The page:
Copper in the Arts

April 2008

Debra Weld Brings out the Colorful Side of Copper

By Melanie Votaw

Debra Weld Colored copper jewelry by Debra Weld

Photograph by Larry Sanders

Jewelry designer and metalsmith Debra Weld has utilized numerous materials and techniques in her work, but a few years ago, she developed her own spin on the application of color to copper without the use of enamel. She calls her technique, "Show Me the Color," and now teaches it at various venues throughout the U.S. and Mexico.

Debra begins with scrap copper picked up from a local refinery, which she then cuts and sands with a coarse sandpaper. After cleaning the metal with liquid detergent and alcohol and allowing it to dry, she applies a patina made specifically for copper by Jax Chemical Company. She prefers their green patina, which makes the metal a bit rougher in order to take the color better. She lets the patina sit for 12 to 24 hours so it moves into all of the valleys she sanded into the copper. Only then does she begin adding color.

Debra prefers Prismacolor pencils because they're very highly concentrated pigments which contain a small amount of wax for a smoother texture. She always starts with a very light color and, rather than using the tip of the pencil, she uses the sides to put a very light touch all the way across the copper.

Next, she dips a paintbrush in turpentine and applies it to the color to disintegrate the pigment, patting the turpentine with her brush to dissolve the color into the valleys of the copper. After that dries, she adds another layer and repeats the process. Generally, she applies two layers of turpentine, but sometimes three are required.

Then, she's ready to begin her design. She always works light to dark, using the darkest color toward the end of the process.

"Sometimes I'll shade a red apple with green in certain spots or purples or yellows, but again, the touch is very light," she says.

Eventually, the copper will reach a point where it no longer will accept color. This can happen after five layers or 50 depending upon the design. The piece is then placed in a toaster oven for 5 to 10 minutes at about 275 degrees. During this time, the wax within the color is melted into the valleys of the copper. After it air-cools, Debra sprays the piece with a sealer such as Krylon, which will dry in 5 to 15 minutes, after which she applies another layer of color. She may repeat this process as many as seven times, depending upon the desired effect.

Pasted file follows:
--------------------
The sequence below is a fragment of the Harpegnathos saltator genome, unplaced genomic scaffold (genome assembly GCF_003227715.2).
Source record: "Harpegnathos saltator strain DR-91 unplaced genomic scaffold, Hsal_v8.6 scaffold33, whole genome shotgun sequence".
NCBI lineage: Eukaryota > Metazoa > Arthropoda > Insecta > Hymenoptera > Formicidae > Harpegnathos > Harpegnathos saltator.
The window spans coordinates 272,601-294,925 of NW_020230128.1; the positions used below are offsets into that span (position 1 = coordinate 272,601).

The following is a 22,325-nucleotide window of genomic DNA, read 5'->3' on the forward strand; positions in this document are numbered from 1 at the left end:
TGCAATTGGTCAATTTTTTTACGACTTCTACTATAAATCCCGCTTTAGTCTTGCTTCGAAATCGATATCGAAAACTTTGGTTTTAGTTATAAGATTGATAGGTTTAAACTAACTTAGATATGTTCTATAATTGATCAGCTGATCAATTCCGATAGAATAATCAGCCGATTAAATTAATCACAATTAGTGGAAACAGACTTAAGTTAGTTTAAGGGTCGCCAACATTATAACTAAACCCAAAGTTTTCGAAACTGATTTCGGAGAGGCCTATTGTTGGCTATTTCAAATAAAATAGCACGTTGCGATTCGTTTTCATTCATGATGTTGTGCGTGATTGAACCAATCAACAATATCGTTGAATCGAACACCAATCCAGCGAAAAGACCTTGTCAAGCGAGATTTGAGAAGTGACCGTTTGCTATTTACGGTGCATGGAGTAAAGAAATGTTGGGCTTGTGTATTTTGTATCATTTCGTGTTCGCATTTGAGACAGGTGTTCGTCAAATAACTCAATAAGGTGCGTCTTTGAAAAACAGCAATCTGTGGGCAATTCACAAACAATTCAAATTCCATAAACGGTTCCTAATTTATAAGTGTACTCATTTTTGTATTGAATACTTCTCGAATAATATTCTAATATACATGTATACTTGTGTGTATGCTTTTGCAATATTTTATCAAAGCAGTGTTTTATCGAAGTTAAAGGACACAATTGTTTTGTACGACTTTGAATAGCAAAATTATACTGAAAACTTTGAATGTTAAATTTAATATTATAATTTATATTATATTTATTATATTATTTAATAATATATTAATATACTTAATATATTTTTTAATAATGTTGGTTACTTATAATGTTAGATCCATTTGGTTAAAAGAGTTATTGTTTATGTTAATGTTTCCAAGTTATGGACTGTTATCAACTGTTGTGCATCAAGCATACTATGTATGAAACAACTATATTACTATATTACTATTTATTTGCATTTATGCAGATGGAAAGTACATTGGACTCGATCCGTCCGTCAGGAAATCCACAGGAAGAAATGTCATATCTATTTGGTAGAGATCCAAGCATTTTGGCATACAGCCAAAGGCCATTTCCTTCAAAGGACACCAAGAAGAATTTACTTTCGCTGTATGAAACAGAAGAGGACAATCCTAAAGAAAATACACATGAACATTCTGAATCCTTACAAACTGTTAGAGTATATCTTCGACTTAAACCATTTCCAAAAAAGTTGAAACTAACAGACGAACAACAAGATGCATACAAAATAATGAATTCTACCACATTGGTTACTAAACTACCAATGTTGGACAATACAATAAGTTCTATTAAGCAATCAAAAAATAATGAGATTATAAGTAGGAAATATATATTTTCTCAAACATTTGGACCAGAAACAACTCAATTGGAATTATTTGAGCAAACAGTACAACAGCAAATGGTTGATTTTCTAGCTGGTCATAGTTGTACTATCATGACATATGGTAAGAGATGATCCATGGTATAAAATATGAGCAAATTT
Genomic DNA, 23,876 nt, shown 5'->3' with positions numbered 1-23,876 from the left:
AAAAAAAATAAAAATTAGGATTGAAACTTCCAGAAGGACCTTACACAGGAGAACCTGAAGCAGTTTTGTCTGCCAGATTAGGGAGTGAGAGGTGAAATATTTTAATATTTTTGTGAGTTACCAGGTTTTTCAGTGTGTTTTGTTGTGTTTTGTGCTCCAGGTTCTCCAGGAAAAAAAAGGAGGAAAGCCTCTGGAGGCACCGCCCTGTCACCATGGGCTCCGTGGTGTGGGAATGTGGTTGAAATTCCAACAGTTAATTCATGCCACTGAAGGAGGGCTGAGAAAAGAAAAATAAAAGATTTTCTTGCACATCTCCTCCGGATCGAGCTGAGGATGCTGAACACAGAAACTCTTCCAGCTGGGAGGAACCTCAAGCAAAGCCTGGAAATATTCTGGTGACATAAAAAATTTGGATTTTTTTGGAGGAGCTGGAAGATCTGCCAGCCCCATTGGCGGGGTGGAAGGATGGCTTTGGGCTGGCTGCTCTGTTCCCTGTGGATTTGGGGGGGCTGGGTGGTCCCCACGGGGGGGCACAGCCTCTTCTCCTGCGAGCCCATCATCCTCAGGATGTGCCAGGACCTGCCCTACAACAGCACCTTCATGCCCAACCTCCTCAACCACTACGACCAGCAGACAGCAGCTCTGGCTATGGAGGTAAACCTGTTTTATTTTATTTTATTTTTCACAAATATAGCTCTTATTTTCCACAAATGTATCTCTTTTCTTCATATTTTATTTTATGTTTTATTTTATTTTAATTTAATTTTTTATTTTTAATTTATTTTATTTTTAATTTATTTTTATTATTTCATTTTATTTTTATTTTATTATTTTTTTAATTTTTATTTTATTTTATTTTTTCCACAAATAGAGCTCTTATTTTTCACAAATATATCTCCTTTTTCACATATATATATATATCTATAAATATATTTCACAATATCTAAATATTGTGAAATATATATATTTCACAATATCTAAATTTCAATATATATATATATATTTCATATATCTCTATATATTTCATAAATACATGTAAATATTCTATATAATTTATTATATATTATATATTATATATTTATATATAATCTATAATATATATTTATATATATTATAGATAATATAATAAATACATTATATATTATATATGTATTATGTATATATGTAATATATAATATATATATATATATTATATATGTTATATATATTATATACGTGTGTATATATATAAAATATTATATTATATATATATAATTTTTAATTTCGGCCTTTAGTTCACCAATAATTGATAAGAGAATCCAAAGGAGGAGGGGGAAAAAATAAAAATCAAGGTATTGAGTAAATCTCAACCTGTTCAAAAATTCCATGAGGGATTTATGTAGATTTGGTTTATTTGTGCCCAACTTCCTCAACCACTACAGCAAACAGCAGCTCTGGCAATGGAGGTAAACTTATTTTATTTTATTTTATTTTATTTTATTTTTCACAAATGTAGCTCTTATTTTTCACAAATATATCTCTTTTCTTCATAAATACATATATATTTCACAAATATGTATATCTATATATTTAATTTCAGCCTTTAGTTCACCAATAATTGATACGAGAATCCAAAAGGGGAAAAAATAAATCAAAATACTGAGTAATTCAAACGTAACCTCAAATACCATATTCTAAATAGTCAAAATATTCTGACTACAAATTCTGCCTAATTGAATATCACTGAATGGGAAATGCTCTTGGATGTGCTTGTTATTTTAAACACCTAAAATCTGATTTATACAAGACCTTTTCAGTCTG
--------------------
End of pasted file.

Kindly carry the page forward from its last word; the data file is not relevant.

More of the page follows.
She then uses a product called Renaissance Wax, applying a thin layer with her finger. The piece goes back into the toaster oven for another 5 to 10 minutes, and after it has completely cooled, she uses a cloth similar to a sweatshirt to rub off any residue. To buff the piece to a high gloss, she uses denim or fuzzy chenille. The color seals very well, and the finished jewelry is remarkably durable.

The back plate of the finished piece is made of Precious Metal Clay or PMC, a product developed in Japan by Mitsubishi Materials Corporation, which consists of 99% pure silver fine particles mixed with water and a binding agent similar to cornstarch. It allows you to roll out the metal, sculpt it, or carve it.

"I had done silversmithing years ago and I really liked how casting looked with silversmithing," says Weld. "But I'm lazy. So, I did a lot of fabricated pieces because I just didn't like all the cleanup. PMC will do the casting look, and it's easier to clean it before you fire it."

Debra is especially interested in working with PMC and wants to show the world that the clay is not a shortcut to working with metal but is capable of creating very refined jewelry.

"If you have the word 'clay' in it, people automatically assume it's cheap and easy to work with," she says. She is adamant that it is not a "craft" product, however, and she plans to soon create works with PMC and fused glass.

While she is now based in Kansas City where she grew up and studied art, Debra lived in Alaska for many years. As a result of living in a place that was dark so much of the year, she became especially enamored with color, which remains her main inspiration. "Color makes me happy," she says. "It makes me feel content."

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